|By Michael Bushong||
|June 9, 2014 06:00 AM EDT||
There are two fairly recurrent memes in IT infrastructure: the There’s an API for that! theme, and the Out of box! theme. It is actually telling that both continue to get play in IT given that they represent polar opposites. Assuming that each has a value, when do you need something that is -able (integratable, orchestratable, programmable), and when is it better to have something that is -ed (integrated, orchestrated, programmed)?
Extensibility or capability?
At the heart of the -able vs -ed decision is whether your primary requirement is extensibility or capability. But even then, which one is better?
The marketing talk around extensibility is that without something that is easily extensible, you will find yourself painted into a corner. To a large extent, this is actually true. Doing an integration once demonstrates that it can be done once, but if an environment calls for many integrations, the capability might not be as important as its repeatability.
Consider for a moment a lot of the network programmability, SDN, and DevOps talk. Common in many of these discussions is the availability of various APIs and constructs that allow things to communicate together. If you are an organization that actively makes use of these APIs (either consuming them directly or buying products from others that consume them directly), then you should care a lot about -able. If, however, you are an organization that does not actually do anything with these APIs, then they likely have limited value to you.
Future-proofing and realizing value
The key here is when one or the other has value. Given this, the extensibility and capability discussion can actually be framed up a little bit differently. Think of extensibility as future proofing your infrastructure. If you are concerned that the environment is changing and you want to have unfettered access to an undetermined future, then -able makes a lot of sense.
But be aware that -able by itself doesn’t actually provide any value. There is a separate step that must be taken to convert -able into -ed. This conversion is what takes future proofing and turns it into something that has a return on investment.
For example, having an API that makes the network programmable is useful if tools emerge that program the network. However, even as those tools emerge, if you continue to run the network the same way, the API has really no function for you. So while it is tempting to buy into the notion of programmable, it might not actually be relevant to your environment.
The point here is not about whether programmability is good or bad; it is that you have to have a view of what is meaningful to your organization. If you have never used the -able side before, do you have line of sight to a change in behavior that makes that more meaningful? If yes, then changing buying behavior makes a lot of sense. If no, then it might not matter that much.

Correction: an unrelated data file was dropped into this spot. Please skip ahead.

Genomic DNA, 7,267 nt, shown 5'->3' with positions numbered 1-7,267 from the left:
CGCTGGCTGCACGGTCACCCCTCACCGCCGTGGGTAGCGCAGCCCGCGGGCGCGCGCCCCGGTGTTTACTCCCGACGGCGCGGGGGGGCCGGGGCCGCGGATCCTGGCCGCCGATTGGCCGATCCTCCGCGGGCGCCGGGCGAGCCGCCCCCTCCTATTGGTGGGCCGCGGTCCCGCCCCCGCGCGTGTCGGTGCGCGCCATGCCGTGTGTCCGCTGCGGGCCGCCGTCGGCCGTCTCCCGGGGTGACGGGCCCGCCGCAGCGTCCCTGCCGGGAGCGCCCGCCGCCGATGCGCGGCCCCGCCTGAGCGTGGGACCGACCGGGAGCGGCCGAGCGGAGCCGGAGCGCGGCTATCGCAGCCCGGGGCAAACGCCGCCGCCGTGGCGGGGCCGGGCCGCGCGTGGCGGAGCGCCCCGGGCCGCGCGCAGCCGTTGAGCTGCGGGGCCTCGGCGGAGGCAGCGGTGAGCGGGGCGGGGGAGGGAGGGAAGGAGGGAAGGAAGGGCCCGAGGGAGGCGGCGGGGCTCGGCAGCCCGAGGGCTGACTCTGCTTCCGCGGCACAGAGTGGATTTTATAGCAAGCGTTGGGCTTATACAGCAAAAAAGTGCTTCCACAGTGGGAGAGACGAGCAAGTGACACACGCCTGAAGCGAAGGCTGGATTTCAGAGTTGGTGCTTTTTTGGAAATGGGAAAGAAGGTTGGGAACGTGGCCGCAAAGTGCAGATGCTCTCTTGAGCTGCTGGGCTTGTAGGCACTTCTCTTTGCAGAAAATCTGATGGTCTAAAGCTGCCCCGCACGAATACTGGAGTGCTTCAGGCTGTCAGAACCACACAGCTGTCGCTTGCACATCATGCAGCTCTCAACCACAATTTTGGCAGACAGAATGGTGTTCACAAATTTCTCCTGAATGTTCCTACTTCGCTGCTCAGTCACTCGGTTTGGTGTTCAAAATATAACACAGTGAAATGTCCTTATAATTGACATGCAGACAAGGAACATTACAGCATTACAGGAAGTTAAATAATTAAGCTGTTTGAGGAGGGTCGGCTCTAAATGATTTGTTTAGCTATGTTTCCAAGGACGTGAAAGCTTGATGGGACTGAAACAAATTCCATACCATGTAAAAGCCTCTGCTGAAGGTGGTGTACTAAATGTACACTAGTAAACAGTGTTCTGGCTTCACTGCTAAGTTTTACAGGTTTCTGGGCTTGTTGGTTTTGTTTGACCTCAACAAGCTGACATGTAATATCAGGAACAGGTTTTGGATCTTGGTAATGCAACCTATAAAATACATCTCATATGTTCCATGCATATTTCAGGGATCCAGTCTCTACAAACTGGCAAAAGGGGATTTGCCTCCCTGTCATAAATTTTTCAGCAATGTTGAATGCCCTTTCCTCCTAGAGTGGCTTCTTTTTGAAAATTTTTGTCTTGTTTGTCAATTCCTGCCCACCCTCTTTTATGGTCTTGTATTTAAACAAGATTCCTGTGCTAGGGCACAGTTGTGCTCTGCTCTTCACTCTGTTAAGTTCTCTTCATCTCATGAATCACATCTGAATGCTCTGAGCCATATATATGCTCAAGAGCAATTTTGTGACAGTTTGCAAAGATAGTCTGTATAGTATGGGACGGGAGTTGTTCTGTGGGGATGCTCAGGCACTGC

Striking a balance
Because there is inherent but not realized value in the -able side of things, you will ultimately need to strike some balance. Your infrastructure has to be capable, so there is some measure of -ed that has to be included. And you will want to consider how that infrastructure will age and grow, making -able important as well.
As you consider the balance, it is important to be aware of your actual IT practices. It is very easy to elevate the concept of something that might not be that important. In past lives, for example, I have purchased cars that have sizable engines. Forgetting for a moment that I rarely accelerated quickly or hauled something, having the engine seemed better than not having it. But had I considered my actual driving habits, I might have opted for the slightly lower-cost car with the hamster wheel under the hood.
The bottom line
The point here is that the balance for your organization ought to reflect your actual practices. Whether you consider past practices or anticipated practices is an interesting thought exercise, but you should be considering something.
Once you arrive at what is important, then you have to actually shop around for it. If what you need is an -ed network, then you need to look for network equipment that is instrumented, orchestrated, and integrated. How you evaluate equipment changes, and your buying questions should match that. If, however, you are a DIY type shop, then you might look for the -able set of devices.
Wherever you end up, be explicit about what you need. You might find that your needs are better served by different decisions than you have previously imagined.
[Today’s fun fact: Mountain goats are not actually goats. They are antelopes. I wonder if this impacts the naming of facial hair in any meaningful way.]
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